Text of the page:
Laura Mvula took to the Soulection stage after performing earlier this year at AFROPUNK Brooklyn. Bringing us humble melodies, a live band and beautiful visuals, Laura gave us old and cherished favourites from her debut album along with some of her new singles from The Dreaming Room. Her ethereal voice and lyrics perfectly taking on love and black womanhood have made Laura a household name in the British music scene and a no-brainer for AFROPUNK London as she so effortlessly encapsulates the black-British-female experience.

Her performance was personal as she often stopped to talk us about her manager, Kwame, being like her father and introduced us to her younger brother playing on the cello, or dedicating songs to the first song she would make love to on her wedding night. The crowd all sang and danced as she sung ‘She’ – a dedication to women – delicately displaying her flawless vocals and blissfully tranquil harmonies, before fittingly closing with ‘Phenomenal Woman’ which left the crowd singing and throwing their hands in the air in celebration.
– Niellah Arboine


Grace Jones by @vonigyam

Grace Jones

Aunty Grace charged onto the stage with a gold skull mask-crown fixture, sat just above her head like a halo. The 68-year-old, serving Black Don’t Crack in all its glory, was covered in Keith Haring-esque body paint demanding respect, literally. At one point she told the audience to “put your phones away… put them in your p*ssy.”

She played her all-time hits, wandering off-stage between songs for costume changes, all the while mumbling away to herself on the mic giving us live interludes. “I can’t find my water, it’s so dark… Can I have some water please…”, in a way you would expect your crazy but lovable aunt to talk to herself. Walking back onto the stage along to the anthemic riff of ‘My Jamaican Guy’ sporting a blonde wig in a ponytail and stiletto boots, she threw herself against a fixture on the stage with her leg kicked up in the air and leaning backwards – her deep and rich tones still very much in tact. Ms Jones closed her set hula-hooping for the duration of ‘Slave to the Rhythm’, joined by a male pole dancer – also covered in body paint – whom she playfully spanked.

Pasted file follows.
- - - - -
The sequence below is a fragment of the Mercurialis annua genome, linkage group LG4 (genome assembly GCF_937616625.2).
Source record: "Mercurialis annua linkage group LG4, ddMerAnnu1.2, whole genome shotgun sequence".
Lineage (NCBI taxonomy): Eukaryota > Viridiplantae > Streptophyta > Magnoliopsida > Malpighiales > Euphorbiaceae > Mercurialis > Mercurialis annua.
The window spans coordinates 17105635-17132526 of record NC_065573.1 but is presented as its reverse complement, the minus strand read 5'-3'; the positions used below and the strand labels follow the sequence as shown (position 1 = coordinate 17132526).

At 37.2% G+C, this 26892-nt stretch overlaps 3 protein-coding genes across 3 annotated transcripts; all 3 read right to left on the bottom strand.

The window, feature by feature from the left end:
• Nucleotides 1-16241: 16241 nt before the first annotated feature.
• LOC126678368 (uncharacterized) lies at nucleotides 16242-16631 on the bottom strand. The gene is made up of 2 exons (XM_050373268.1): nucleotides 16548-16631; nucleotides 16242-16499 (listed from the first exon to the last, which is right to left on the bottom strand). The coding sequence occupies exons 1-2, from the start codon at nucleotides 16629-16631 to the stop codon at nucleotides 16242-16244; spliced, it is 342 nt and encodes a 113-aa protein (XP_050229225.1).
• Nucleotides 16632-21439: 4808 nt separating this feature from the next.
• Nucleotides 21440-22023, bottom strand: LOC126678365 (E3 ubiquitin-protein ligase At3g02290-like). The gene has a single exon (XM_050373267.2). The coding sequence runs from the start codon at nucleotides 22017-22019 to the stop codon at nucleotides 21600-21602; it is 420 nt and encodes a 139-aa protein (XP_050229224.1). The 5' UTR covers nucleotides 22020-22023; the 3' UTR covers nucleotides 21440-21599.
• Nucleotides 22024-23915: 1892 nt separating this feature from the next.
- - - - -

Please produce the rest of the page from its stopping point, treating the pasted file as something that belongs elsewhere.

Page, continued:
– Antonia Odunlami

Despite what turned into the M.I.A chronicles when the line-up was first announced, AFROPUNK organisers managed to turn it around. The festival had not sold out, arguably due to the shaky start it got off to upon the line-up announcement but the atmosphere was filled with positive vibes.

Some people in attendance seemed to be there to scope out how the festival turned out and by the time Grace Jones took to the main stage, a considerable number of people had already left. AFROPUNK is still in its infancy here in the UK and I guess some people were expecting the same vibe as Brooklyn, which would have only set them up to be somewhat disappointed. We look forward to seeing how the AFROPUNK London brand will grow and adapt.